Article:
The Court published a decision reversing an eminent domain order giving the City of Jordan some church-owned land for sidewalk and streetlight improvements. The Court dusted off some century-old precedent to establish that sidewalks and traffic controls are “roads and streets” for the purposes of applying Minn. Stat. 315.42, an 1881 statute preventing the laying of roads and streets through church property without the consent of the religious corporation. There is nothing fancy about this opinion – once “roads and streets” is defined, the application is straightforward. The age of the precedents used by the Court here assure that just about any road-related improvement on church property can only be accomplished through negotiated approval.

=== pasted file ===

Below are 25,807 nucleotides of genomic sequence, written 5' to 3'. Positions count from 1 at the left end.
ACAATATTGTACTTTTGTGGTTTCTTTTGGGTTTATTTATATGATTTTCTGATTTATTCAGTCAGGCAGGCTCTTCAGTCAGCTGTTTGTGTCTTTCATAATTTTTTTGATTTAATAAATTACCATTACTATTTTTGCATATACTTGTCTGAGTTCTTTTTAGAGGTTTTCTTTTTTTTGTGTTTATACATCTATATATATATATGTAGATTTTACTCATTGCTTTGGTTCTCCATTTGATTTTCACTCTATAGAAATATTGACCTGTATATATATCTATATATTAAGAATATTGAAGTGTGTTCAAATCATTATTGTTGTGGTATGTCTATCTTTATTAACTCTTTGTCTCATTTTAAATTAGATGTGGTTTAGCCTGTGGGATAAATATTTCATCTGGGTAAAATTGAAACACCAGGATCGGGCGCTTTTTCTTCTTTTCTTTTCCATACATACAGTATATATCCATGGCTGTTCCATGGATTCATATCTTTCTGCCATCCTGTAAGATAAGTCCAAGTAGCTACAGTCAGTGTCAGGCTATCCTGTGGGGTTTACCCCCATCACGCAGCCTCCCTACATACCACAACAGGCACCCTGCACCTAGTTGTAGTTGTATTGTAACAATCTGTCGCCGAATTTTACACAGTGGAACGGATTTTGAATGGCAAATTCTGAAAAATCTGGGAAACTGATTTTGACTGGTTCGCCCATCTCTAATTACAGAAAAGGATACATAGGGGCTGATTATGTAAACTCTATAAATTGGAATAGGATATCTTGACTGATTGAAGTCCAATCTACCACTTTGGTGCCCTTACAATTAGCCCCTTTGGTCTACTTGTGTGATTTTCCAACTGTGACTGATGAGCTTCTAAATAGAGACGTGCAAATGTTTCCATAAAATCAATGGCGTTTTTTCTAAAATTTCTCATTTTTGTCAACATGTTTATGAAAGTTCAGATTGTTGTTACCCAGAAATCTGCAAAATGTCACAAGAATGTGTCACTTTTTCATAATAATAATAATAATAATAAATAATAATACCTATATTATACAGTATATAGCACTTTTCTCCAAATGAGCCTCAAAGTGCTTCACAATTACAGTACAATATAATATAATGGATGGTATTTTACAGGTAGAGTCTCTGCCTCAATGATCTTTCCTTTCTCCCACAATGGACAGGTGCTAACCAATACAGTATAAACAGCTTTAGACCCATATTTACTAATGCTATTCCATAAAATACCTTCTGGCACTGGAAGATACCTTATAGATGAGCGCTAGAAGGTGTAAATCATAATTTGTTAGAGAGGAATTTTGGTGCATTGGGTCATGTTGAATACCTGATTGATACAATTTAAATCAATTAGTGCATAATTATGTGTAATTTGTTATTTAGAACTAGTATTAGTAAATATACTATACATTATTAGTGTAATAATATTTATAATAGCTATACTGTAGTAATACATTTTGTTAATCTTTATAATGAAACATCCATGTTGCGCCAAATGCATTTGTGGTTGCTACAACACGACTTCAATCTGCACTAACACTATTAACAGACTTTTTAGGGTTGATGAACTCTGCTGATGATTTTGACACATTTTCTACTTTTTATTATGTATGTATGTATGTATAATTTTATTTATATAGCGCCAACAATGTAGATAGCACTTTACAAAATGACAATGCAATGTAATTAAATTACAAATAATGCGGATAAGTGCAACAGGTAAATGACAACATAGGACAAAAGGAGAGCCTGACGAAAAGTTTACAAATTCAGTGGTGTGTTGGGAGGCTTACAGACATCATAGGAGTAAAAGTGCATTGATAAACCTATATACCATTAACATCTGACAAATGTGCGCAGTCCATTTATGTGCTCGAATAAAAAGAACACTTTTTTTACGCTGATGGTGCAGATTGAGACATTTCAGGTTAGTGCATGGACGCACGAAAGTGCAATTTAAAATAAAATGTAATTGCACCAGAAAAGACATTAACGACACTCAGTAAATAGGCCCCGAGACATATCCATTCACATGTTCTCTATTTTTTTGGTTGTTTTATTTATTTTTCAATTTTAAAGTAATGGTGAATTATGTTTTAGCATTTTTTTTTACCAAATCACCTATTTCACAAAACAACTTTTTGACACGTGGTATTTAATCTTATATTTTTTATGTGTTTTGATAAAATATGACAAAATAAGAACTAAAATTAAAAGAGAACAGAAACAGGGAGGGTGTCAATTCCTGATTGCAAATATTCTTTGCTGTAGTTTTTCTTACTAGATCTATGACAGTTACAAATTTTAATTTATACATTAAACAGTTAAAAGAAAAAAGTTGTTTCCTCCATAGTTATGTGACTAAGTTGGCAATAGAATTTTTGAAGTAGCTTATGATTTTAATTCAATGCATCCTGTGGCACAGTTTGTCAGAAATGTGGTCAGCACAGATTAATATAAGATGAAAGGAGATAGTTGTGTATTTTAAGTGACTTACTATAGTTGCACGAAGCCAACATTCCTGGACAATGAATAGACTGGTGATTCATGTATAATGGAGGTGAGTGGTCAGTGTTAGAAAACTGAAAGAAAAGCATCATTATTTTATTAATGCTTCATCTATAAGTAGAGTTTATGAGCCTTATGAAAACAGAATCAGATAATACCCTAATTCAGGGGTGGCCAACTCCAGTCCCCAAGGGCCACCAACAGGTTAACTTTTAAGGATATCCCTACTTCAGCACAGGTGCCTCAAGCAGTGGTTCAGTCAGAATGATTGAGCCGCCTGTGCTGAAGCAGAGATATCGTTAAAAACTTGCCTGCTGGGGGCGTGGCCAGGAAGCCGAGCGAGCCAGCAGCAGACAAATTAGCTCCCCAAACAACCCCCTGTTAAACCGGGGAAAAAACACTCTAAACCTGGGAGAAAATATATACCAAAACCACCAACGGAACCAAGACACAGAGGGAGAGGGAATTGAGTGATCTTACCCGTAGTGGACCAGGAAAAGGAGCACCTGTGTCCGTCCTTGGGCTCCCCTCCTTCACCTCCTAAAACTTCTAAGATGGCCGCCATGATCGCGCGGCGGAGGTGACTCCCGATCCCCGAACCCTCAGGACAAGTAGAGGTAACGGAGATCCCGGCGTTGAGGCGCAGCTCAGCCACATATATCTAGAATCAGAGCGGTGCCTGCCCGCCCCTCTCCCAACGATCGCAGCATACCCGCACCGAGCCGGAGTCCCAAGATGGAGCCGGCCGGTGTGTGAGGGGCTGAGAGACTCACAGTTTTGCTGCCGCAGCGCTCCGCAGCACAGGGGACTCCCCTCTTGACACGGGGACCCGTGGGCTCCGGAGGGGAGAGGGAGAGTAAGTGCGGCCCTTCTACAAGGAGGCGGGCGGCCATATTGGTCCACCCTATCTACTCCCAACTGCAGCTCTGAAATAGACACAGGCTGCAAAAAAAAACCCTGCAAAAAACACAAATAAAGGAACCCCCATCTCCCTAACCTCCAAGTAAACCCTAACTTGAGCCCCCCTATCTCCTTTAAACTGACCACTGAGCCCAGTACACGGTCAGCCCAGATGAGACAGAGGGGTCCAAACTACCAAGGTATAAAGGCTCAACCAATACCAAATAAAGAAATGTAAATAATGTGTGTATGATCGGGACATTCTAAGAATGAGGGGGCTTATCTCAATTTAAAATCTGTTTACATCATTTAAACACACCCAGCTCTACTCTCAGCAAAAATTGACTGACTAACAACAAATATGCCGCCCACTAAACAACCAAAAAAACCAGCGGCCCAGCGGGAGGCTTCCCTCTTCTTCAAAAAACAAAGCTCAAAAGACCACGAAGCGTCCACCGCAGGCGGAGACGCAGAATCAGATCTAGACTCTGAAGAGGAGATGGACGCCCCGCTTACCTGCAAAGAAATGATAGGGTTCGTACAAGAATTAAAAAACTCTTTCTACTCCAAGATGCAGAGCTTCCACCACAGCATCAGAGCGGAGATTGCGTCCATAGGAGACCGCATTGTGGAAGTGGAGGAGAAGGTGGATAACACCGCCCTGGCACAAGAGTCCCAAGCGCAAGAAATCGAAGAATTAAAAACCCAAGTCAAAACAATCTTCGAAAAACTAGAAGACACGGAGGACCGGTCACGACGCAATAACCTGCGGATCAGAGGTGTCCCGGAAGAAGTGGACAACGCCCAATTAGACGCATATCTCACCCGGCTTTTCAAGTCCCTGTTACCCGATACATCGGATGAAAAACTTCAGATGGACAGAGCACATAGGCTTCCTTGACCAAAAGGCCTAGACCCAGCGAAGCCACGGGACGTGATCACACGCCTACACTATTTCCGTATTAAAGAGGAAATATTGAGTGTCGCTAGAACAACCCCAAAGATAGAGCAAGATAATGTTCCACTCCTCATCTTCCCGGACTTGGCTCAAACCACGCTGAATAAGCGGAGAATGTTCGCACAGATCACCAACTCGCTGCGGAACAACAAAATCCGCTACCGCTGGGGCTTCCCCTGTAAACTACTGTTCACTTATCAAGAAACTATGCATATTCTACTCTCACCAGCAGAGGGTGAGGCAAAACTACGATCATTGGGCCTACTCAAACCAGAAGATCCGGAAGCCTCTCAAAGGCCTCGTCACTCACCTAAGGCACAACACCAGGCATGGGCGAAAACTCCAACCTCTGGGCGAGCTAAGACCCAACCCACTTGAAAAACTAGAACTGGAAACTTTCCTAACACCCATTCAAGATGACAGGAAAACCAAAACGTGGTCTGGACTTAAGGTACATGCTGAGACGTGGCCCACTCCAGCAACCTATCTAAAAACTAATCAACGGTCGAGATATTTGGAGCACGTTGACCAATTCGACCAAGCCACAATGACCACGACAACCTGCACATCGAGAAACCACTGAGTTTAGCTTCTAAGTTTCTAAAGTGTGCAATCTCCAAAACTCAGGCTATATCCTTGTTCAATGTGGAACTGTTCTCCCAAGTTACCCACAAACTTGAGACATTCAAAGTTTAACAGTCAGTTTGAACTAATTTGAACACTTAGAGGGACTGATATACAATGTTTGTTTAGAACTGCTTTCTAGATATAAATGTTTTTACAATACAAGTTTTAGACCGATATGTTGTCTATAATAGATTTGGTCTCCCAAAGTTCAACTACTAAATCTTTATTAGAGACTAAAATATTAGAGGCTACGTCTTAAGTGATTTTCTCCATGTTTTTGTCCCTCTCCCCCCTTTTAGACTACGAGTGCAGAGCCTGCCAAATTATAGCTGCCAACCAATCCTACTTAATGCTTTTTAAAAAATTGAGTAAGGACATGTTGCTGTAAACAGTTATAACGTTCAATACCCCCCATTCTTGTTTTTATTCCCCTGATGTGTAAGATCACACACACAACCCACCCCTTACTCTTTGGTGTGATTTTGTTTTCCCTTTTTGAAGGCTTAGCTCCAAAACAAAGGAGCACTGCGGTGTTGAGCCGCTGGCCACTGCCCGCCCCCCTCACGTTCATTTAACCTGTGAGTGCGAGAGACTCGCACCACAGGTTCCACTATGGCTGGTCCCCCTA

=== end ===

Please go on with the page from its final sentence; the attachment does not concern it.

The Court also released an unpublished opinion that adds to the canon of Cities Are Not Responsible For Their Mistakes. The district court in Sibley County attempted to hold Gaylord responsible for confused and just plain incorrect advice concerning PUD and subdivision approval, granting the developer a writ of mandamus to approve a subdivision plat largely on a theory of estoppel. The Court of Appeals reversed, taking less than three sentences to establish that estoppel is not a proper basis for mandamus. It spent more time on whether a clear duty exists to approve a non-compliant plat (it doesn’t) and whether the developer has other remedies at law following an adverse zoning decision (it does). In all of these cases, the developer/landowner/applicant is going to be charged with knowing the applicable laws and codes, regardless of what may be represented by a city or town staff.